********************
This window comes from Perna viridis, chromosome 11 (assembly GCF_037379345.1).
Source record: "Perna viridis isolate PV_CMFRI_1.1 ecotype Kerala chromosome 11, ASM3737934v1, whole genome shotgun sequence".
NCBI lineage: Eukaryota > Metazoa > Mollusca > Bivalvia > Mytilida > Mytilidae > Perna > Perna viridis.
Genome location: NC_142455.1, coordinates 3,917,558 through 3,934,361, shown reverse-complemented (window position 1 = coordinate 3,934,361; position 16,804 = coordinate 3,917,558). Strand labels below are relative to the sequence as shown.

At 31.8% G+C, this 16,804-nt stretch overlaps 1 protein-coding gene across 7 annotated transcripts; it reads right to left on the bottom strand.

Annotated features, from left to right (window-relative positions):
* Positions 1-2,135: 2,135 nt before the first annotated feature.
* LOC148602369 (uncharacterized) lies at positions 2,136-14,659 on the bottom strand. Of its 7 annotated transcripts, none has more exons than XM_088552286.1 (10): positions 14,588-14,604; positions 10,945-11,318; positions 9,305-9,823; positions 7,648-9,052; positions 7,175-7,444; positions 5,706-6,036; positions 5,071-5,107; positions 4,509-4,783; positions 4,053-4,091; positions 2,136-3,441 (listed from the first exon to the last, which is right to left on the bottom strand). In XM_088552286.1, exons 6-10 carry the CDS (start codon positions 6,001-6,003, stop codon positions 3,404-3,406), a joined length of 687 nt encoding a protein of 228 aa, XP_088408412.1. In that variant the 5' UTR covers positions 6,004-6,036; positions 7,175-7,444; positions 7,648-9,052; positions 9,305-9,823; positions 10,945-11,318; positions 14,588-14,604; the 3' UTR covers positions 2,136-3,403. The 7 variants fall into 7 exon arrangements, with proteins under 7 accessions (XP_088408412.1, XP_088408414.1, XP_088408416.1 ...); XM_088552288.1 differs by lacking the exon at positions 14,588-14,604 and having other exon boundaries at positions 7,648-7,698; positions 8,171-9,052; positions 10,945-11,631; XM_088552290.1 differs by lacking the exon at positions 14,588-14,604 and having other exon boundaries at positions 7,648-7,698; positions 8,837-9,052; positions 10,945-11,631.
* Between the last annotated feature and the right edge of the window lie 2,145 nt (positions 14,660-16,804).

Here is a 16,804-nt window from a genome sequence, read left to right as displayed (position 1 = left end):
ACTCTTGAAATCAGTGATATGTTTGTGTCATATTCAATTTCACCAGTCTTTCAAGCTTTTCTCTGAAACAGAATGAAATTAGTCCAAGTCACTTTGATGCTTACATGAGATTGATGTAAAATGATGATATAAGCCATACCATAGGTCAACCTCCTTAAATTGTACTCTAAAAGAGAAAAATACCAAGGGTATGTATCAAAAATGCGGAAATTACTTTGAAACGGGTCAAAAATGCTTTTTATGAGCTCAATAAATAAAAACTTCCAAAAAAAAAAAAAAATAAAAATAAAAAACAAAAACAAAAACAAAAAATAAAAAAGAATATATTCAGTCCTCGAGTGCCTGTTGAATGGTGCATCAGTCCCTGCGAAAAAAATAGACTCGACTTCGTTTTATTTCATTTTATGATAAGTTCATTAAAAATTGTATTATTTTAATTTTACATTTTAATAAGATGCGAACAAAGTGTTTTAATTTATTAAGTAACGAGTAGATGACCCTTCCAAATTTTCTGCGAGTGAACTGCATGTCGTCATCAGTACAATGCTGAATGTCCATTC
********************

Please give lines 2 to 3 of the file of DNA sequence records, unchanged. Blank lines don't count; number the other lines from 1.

Source record: "Perna viridis isolate PV_CMFRI_1.1 ecotype Kerala chromosome 11, ASM3737934v1, whole genome shotgun sequence".
NCBI lineage: Eukaryota > Metazoa > Mollusca > Bivalvia > Mytilida > Mytilidae > Perna > Perna viridis.